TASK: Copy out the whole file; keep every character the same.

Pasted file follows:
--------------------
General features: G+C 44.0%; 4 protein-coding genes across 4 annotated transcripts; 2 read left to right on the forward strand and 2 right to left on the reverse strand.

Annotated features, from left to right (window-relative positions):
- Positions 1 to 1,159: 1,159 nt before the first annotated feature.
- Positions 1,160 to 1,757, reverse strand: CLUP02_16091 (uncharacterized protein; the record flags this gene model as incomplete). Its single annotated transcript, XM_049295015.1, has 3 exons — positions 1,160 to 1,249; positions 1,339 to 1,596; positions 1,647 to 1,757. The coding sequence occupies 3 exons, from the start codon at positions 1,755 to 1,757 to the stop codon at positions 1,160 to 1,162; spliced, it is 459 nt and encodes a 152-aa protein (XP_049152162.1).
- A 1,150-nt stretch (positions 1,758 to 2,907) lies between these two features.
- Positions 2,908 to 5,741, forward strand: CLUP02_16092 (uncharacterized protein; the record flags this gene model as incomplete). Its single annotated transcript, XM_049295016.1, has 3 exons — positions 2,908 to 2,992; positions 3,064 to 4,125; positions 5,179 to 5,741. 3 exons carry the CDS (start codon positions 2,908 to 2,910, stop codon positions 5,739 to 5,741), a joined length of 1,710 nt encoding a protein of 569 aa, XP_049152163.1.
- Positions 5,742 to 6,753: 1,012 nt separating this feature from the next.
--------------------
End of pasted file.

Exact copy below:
General features: G+C 44.0%; 4 protein-coding genes across 4 annotated transcripts; 2 read left to right on the forward strand and 2 right to left on the reverse strand.

Annotated features, from left to right (window-relative positions):
- Positions 1 to 1,159: 1,159 nt before the first annotated feature.
- Positions 1,160 to 1,757, reverse strand: CLUP02_16091 (uncharacterized protein; the record flags this gene model as incomplete). Its single annotated transcript, XM_049295015.1, has 3 exons — positions 1,160 to 1,249; positions 1,339 to 1,596; positions 1,647 to 1,757. The coding sequence occupies 3 exons, from the start codon at positions 1,755 to 1,757 to the stop codon at positions 1,160 to 1,162; spliced, it is 459 nt and encodes a 152-aa protein (XP_049152162.1).
- A 1,150-nt stretch (positions 1,758 to 2,907) lies between these two features.
- Positions 2,908 to 5,741, forward strand: CLUP02_16092 (uncharacterized protein; the record flags this gene model as incomplete). Its single annotated transcript, XM_049295016.1, has 3 exons — positions 2,908 to 2,992; positions 3,064 to 4,125; positions 5,179 to 5,741. 3 exons carry the CDS (start codon positions 2,908 to 2,910, stop codon positions 5,739 to 5,741), a joined length of 1,710 nt encoding a protein of 569 aa, XP_049152163.1.
- Positions 5,742 to 6,753: 1,012 nt separating this feature from the next.